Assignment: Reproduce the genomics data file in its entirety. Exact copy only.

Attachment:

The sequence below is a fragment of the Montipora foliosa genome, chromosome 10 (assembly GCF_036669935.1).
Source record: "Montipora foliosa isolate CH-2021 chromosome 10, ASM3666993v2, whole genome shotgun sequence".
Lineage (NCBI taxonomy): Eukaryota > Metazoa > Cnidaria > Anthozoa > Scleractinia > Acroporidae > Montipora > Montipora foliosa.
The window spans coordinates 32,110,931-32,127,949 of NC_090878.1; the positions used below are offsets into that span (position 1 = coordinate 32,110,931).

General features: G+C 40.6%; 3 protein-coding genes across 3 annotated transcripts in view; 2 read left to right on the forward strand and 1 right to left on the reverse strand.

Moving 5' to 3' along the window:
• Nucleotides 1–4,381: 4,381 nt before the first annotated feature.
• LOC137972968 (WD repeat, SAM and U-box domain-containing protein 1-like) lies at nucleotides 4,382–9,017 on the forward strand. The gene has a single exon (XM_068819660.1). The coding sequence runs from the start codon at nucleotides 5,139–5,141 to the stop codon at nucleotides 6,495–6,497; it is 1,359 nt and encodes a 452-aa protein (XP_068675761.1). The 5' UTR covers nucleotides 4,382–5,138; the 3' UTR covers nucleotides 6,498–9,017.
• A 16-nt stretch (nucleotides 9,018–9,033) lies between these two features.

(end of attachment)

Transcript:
The sequence below is a fragment of the Montipora foliosa genome, chromosome 10 (assembly GCF_036669935.1).
Source record: "Montipora foliosa isolate CH-2021 chromosome 10, ASM3666993v2, whole genome shotgun sequence".
Lineage (NCBI taxonomy): Eukaryota > Metazoa > Cnidaria > Anthozoa > Scleractinia > Acroporidae > Montipora > Montipora foliosa.
The window spans coordinates 32,110,931-32,127,949 of NC_090878.1; the positions used below are offsets into that span (position 1 = coordinate 32,110,931).

General features: G+C 40.6%; 3 protein-coding genes across 3 annotated transcripts in view; 2 read left to right on the forward strand and 1 right to left on the reverse strand.

Moving 5' to 3' along the window:
• Nucleotides 1–4,381: 4,381 nt before the first annotated feature.
• LOC137972968 (WD repeat, SAM and U-box domain-containing protein 1-like) lies at nucleotides 4,382–9,017 on the forward strand. The gene has a single exon (XM_068819660.1). The coding sequence runs from the start codon at nucleotides 5,139–5,141 to the stop codon at nucleotides 6,495–6,497; it is 1,359 nt and encodes a 452-aa protein (XP_068675761.1). The 5' UTR covers nucleotides 4,382–5,138; the 3' UTR covers nucleotides 6,498–9,017.
• A 16-nt stretch (nucleotides 9,018–9,033) lies between these two features.